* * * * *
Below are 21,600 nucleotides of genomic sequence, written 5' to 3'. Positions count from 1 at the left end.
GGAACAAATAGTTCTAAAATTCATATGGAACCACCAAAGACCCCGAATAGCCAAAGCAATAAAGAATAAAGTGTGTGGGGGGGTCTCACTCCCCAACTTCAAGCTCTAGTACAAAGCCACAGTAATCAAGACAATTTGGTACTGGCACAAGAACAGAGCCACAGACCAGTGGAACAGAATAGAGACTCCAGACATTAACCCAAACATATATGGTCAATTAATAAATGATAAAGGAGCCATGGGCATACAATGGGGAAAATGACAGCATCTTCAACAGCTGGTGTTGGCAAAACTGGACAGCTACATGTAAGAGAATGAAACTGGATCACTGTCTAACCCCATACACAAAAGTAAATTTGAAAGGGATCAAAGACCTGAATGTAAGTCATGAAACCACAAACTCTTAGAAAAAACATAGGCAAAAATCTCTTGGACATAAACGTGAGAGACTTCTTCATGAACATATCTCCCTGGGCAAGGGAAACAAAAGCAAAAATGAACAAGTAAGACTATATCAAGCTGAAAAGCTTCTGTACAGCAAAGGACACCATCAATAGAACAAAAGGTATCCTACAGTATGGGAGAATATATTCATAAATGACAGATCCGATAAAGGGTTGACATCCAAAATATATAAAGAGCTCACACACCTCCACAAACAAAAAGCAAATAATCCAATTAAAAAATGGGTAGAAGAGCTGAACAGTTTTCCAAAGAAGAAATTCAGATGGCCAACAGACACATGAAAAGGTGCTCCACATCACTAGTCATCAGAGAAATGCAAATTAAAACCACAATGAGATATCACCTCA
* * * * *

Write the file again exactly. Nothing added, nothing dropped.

Below are 21,600 nucleotides of genomic sequence, written 5' to 3'. Positions count from 1 at the left end.
GGAACAAATAGTTCTAAAATTCATATGGAACCACCAAAGACCCCGAATAGCCAAAGCAATAAAGAATAAAGTGTGTGGGGGGGTCTCACTCCCCAACTTCAAGCTCTAGTACAAAGCCACAGTAATCAAGACAATTTGGTACTGGCACAAGAACAGAGCCACAGACCAGTGGAACAGAATAGAGACTCCAGACATTAACCCAAACATATATGGTCAATTAATAAATGATAAAGGAGCCATGGGCATACAATGGGGAAAATGACAGCATCTTCAACAGCTGGTGTTGGCAAAACTGGACAGCTACATGTAAGAGAATGAAACTGGATCACTGTCTAACCCCATACACAAAAGTAAATTTGAAAGGGATCAAAGACCTGAATGTAAGTCATGAAACCACAAACTCTTAGAAAAAACATAGGCAAAAATCTCTTGGACATAAACGTGAGAGACTTCTTCATGAACATATCTCCCTGGGCAAGGGAAACAAAAGCAAAAATGAACAAGTAAGACTATATCAAGCTGAAAAGCTTCTGTACAGCAAAGGACACCATCAATAGAACAAAAGGTATCCTACAGTATGGGAGAATATATTCATAAATGACAGATCCGATAAAGGGTTGACATCCAAAATATATAAAGAGCTCACACACCTCCACAAACAAAAAGCAAATAATCCAATTAAAAAATGGGTAGAAGAGCTGAACAGTTTTCCAAAGAAGAAATTCAGATGGCCAACAGACACATGAAAAGGTGCTCCACATCACTAGTCATCAGAGAAATGCAAATTAAAACCACAATGAGATATCACCTCA